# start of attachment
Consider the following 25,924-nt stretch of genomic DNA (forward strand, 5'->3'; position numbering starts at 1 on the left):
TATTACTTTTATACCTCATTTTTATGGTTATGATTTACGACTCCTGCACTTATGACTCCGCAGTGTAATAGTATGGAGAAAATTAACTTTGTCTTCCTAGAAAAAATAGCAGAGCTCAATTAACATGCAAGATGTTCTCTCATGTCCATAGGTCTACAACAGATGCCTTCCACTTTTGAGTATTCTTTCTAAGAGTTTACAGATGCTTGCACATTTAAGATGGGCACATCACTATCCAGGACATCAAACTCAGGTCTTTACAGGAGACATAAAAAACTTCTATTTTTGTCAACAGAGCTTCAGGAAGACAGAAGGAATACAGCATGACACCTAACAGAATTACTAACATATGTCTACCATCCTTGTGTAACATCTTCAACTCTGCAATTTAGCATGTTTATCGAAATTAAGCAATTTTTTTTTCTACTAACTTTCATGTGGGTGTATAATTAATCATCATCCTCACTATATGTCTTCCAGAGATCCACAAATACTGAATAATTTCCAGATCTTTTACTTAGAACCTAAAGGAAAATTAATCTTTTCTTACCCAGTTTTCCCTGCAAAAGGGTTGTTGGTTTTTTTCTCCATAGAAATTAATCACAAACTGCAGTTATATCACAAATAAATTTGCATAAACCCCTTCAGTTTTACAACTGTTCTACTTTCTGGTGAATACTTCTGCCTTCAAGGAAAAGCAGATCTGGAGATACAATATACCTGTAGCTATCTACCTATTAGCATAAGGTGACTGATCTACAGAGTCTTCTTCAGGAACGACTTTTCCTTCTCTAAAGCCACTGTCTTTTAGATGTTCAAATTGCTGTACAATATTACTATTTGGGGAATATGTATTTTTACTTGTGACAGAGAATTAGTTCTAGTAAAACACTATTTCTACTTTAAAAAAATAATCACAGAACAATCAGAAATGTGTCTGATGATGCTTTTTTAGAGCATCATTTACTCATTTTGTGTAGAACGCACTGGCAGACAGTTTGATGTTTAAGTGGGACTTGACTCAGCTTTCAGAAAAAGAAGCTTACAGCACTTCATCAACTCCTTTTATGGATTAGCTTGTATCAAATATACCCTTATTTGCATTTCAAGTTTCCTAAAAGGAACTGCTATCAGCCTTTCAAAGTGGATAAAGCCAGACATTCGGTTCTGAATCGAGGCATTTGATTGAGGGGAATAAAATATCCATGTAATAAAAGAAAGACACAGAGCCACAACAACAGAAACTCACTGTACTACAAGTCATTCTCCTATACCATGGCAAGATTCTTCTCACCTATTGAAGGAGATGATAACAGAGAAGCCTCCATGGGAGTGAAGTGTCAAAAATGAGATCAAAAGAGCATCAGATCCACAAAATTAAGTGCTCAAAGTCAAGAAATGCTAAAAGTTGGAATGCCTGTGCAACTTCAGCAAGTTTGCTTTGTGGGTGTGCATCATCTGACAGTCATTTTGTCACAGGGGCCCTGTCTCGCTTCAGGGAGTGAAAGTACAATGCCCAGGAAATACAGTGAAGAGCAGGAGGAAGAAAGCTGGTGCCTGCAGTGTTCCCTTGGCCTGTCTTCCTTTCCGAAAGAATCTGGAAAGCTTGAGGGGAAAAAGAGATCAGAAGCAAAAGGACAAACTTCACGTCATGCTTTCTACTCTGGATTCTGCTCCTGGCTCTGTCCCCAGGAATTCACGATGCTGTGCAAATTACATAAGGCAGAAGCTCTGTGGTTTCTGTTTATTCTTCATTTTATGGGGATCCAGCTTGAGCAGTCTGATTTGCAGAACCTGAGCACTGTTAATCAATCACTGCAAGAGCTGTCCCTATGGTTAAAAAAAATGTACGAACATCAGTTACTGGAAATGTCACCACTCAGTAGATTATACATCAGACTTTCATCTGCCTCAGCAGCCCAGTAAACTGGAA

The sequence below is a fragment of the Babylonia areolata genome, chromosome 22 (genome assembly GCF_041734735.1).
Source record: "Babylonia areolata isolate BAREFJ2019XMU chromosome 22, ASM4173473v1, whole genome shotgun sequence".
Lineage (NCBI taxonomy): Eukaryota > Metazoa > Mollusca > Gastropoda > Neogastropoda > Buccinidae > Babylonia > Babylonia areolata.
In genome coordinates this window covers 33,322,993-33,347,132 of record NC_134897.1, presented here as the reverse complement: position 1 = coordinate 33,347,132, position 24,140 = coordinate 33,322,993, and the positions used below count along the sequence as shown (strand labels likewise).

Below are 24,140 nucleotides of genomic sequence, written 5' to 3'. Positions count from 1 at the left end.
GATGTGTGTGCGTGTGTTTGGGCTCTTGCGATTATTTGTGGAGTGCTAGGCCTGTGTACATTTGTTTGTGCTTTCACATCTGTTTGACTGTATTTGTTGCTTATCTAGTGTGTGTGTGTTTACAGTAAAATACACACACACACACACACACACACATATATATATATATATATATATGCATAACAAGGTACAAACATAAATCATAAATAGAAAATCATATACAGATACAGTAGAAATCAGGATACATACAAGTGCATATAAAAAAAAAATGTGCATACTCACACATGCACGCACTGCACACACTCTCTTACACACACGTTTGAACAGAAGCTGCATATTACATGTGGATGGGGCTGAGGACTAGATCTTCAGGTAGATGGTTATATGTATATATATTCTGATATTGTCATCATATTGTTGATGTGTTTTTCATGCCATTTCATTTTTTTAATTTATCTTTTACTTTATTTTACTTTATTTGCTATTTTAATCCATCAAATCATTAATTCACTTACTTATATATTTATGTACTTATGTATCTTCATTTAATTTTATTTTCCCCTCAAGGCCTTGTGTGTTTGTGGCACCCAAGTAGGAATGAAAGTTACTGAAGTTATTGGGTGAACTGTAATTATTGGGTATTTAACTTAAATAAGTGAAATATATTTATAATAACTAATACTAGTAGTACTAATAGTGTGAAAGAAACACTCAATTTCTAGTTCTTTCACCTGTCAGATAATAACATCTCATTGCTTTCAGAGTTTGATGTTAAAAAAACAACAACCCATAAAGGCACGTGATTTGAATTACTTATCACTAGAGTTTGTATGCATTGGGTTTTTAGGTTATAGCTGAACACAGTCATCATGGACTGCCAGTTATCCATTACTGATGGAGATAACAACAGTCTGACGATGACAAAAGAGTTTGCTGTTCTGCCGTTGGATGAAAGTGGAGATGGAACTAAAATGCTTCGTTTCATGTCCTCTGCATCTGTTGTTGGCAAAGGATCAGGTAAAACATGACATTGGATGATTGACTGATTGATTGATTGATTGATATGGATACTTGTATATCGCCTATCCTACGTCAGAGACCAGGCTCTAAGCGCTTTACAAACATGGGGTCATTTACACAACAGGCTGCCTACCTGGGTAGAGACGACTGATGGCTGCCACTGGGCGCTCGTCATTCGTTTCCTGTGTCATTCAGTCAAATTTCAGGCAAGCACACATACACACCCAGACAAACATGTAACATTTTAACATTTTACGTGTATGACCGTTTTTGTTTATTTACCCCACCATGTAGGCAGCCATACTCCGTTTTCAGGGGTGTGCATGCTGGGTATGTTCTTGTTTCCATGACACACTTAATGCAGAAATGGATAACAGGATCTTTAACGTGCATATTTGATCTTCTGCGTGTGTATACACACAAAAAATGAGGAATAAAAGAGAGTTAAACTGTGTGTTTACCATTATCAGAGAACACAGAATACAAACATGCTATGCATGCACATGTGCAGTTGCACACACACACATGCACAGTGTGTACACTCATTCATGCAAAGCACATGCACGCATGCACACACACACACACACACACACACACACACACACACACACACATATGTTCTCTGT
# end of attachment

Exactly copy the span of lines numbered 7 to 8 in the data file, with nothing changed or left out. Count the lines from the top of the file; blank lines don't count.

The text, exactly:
Below are 24,140 nucleotides of genomic sequence, written 5' to 3'. Positions count from 1 at the left end.
GATGTGTGTGCGTGTGTTTGGGCTCTTGCGATTATTTGTGGAGTGCTAGGCCTGTGTACATTTGTTTGTGCTTTCACATCTGTTTGACTGTATTTGTTGCTTATCTAGTGTGTGTGTGTTTACAGTAAAATACACACACACACACACACACACACATATATATATATATATATATATGCATAACAAGGTACAAACATAAATCATAAATAGAAAATCATATACAGATACAGTAGAAATCAGGATACATACAAGTGCATATAAAAAAAAAATGTGCATACTCACACATGCACGCACTGCACACACTCTCTTACACACACGTTTGAACAGAAGCTGCATATTACATGTGGATGGGGCTGAGGACTAGATCTTCAGGTAGATGGTTATATGTATATATATTCTGATATTGTCATCATATTGTTGATGTGTTTTTCATGCCATTTCATTTTTTTAATTTATCTTTTACTTTATTTTACTTTATTTGCTATTTTAATCCATCAAATCATTAATTCACTTACTTATATATTTATGTACTTATGTATCTTCATTTAATTTTATTTTCCCCTCAAGGCCTTGTGTGTTTGTGGCACCCAAGTAGGAATGAAAGTTACTGAAGTTATTGGGTGAACTGTAATTATTGGGTATTTAACTTAAATAAGTGAAATATATTTATAATAACTAATACTAGTAGTACTAATAGTGTGAAAGAAACACTCAATTTCTAGTTCTTTCACCTGTCAGATAATAACATCTCATTGCTTTCAGAGTTTGATGTTAAAAAAACAACAACCCATAAAGGCACGTGATTTGAATTACTTATCACTAGAGTTTGTATGCATTGGGTTTTTAGGTTATAGCTGAACACAGTCATCATGGACTGCCAGTTATCCATTACTGATGGAGATAACAACAGTCTGACGATGACAAAAGAGTTTGCTGTTCTGCCGTTGGATGAAAGTGGAGATGGAACTAAAATGCTTCGTTTCATGTCCTCTGCATCTGTTGTTGGCAAAGGATCAGGTAAAACATGACATTGGATGATTGACTGATTGATTGATTGATTGATATGGATACTTGTATATCGCCTATCCTACGTCAGAGACCAGGCTCTAAGCGCTTTACAAACATGGGGTCATTTACACAACAGGCTGCCTACCTGGGTAGAGACGACTGATGGCTGCCACTGGGCGCTCGTCATTCGTTTCCTGTGTCATTCAGTCAAATTTCAGGCAAGCACACATACACACCCAGACAAACATGTAACATTTTAACATTTTACGTGTATGACCGTTTTTGTTTATTTACCCCACCATGTAGGCAGCCATACTCCGTTTTCAGGGGTGTGCATGCTGGGTATGTTCTTGTTTCCATGACACACTTAATGCAGAAATGGATAACAGGATCTTTAACGTGCATATTTGATCTTCTGCGTGTGTATACACACAAAAAATGAGGAATAAAAGAGAGTTAAACTGTGTGTTTACCATTATCAGAGAACACAGAATACAAACATGCTATGCATGCACATGTGCAGTTGCACACACACACATGCACAGTGTGTACACTCATTCATGCAAAGCACATGCACGCATGCACACACACACACACACACACACACACACACACACACACACACATATGTTCTCTGT